Out now: "Stanislavsky in the World"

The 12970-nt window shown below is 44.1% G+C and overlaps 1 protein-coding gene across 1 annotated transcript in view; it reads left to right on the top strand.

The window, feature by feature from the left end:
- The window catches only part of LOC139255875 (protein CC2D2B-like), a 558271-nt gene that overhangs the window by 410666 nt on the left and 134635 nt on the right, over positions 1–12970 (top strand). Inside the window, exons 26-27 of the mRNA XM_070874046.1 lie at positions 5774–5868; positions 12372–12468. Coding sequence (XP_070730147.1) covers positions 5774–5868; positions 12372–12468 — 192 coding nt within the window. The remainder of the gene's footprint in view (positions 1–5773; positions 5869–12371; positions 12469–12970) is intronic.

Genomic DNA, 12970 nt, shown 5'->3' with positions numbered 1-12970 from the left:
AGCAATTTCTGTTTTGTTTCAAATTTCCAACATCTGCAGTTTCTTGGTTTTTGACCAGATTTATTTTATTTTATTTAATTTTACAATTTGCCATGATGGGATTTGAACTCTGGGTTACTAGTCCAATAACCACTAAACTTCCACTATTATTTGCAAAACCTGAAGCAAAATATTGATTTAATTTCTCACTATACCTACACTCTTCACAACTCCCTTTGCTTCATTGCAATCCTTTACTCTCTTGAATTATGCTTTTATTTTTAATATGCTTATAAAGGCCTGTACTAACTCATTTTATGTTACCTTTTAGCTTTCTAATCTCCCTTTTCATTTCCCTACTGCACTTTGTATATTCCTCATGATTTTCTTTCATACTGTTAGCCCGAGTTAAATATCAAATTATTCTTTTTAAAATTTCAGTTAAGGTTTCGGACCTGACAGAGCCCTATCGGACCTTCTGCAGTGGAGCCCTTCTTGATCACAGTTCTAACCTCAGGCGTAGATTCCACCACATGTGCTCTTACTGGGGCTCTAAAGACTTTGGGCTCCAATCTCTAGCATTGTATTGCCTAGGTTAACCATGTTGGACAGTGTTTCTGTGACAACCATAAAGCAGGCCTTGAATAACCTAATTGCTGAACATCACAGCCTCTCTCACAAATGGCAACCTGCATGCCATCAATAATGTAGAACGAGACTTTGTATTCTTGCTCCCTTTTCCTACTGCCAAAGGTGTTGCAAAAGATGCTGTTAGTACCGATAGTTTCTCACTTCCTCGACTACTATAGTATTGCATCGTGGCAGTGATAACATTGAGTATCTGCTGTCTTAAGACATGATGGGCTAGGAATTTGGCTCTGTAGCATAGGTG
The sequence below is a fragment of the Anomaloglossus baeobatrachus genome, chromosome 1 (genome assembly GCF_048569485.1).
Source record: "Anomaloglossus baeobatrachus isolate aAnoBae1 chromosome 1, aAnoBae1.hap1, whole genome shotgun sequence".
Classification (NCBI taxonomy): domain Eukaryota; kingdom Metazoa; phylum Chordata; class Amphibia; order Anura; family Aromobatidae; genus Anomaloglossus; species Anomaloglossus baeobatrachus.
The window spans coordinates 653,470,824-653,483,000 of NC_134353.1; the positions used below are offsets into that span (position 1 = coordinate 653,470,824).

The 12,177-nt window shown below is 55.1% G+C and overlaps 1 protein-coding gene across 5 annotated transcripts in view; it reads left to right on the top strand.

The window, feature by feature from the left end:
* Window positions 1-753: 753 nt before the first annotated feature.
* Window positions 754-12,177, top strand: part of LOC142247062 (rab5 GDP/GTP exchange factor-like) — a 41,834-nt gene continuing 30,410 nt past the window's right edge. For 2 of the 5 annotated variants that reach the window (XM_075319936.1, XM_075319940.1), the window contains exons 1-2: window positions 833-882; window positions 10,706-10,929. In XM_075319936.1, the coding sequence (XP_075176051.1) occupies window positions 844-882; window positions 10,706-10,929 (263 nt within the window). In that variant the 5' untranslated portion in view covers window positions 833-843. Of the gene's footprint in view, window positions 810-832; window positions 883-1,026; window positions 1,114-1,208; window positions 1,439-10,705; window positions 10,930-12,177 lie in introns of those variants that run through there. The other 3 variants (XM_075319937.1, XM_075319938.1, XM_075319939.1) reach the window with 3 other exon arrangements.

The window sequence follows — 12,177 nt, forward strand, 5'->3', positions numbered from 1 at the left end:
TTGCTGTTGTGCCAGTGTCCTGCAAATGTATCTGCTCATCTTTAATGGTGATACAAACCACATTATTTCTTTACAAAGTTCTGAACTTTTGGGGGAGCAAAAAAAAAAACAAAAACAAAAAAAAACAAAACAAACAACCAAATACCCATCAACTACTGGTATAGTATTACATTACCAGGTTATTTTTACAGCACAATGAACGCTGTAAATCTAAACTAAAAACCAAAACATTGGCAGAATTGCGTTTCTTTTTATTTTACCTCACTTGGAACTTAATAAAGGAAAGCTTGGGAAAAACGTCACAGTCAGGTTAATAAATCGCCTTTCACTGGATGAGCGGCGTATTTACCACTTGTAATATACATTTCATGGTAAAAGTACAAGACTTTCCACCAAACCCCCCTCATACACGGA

The book collection Stanislavsky in the World: The System and its Transformation across Continents, co-edited by Prof. Jonathan Pitches (University of Leeds) and Dr Stefan Aquilina (University of Malta), is out now on Bloomsbury. The book maps the movement of Stanislavsky’s system across five continents, revealing undiscovered paths of transmission and examining wider questions of embodied history and tradition building. To make its point, it focuses on practices beyond Russia and the US - for too long accepted blindly as the two most-developed seats of Stanislavskian practice - and introduces readers and practitioners to new routes in Europe, Asia, Africa, Australasia and South (Latin) America. The two editors were joined by an internationally broad network of 18 scholars and practitioners to take on some knotty and current questions - of transformation, translation, appropriation and resistance. The book will undoubtedly make a significant contribution to Stanislavsky studies but recent research on theatre and interculturalism, globalisation, and postcolonialism will also be boosted by these findings. Prof. Christopher Balme, current Chair in Theatre Studies at the University of Munich and former president of the International Federation for Theatre Research, had the following to say on the book: Although theatre is the most local of art forms, this important collection documents how the Stanislavsky system became a major force in theatrical globalization in the 20th century. From Malta to Bangladesh to China it shows how actors and pedagogues came to share a common artistic vocabulary. Contributions include: Marie-Christine Autant-Mathieu’s discussion of selected affinities between Stanislavsky and the French Theatre Tradition; Siyuan Liu’s analysis of Stanislavsky’s impact on a Chinese School of Performance and Directing; Raúl Serrano’s teacher-perspective on current Stanislavskian teaching at the Escuela de Teatro de Buenos Aires in Argentina; Moez Mrabet’s discussion of Stanislavsky’s impact on both modern theatre and contemporary actor training in Tunisia; Hilary Halba’s account on the System experienced through the Maori World in New Zealand; Syed Jamil Ahmed’s articulation of the System as postcolonial appropriation and assimilation in Bangladesh.